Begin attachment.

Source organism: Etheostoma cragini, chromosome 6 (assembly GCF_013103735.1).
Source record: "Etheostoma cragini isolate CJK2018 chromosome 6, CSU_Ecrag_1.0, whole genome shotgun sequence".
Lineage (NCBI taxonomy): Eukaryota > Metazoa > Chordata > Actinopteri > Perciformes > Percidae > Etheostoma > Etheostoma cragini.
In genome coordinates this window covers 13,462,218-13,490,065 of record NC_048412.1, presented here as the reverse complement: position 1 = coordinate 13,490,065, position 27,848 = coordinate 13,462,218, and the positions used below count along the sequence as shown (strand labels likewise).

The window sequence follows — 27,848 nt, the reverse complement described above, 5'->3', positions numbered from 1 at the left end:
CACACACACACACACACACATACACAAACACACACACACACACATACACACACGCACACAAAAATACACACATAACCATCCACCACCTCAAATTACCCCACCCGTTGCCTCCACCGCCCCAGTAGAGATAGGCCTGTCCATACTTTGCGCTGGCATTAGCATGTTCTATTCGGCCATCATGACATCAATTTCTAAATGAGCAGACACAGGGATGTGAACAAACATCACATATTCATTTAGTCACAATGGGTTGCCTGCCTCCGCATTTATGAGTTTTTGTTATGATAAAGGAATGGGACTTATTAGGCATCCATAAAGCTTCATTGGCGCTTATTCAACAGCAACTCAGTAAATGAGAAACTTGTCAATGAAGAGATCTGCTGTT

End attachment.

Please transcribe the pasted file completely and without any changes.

Source organism: Etheostoma cragini, chromosome 6 (assembly GCF_013103735.1).
Source record: "Etheostoma cragini isolate CJK2018 chromosome 6, CSU_Ecrag_1.0, whole genome shotgun sequence".
Lineage (NCBI taxonomy): Eukaryota > Metazoa > Chordata > Actinopteri > Perciformes > Percidae > Etheostoma > Etheostoma cragini.
In genome coordinates this window covers 13,462,218-13,490,065 of record NC_048412.1, presented here as the reverse complement: position 1 = coordinate 13,490,065, position 27,848 = coordinate 13,462,218, and the positions used below count along the sequence as shown (strand labels likewise).

The window sequence follows — 27,848 nt, the reverse complement described above, 5'->3', positions numbered from 1 at the left end:
CACACACACACACACACACATACACAAACACACACACACACACATACACACACGCACACAAAAATACACACATAACCATCCACCACCTCAAATTACCCCACCCGTTGCCTCCACCGCCCCAGTAGAGATAGGCCTGTCCATACTTTGCGCTGGCATTAGCATGTTCTATTCGGCCATCATGACATCAATTTCTAAATGAGCAGACACAGGGATGTGAACAAACATCACATATTCATTTAGTCACAATGGGTTGCCTGCCTCCGCATTTATGAGTTTTTGTTATGATAAAGGAATGGGACTTATTAGGCATCCATAAAGCTTCATTGGCGCTTATTCAACAGCAACTCAGTAAATGAGAAACTTGTCAATGAAGAGATCTGCTGTT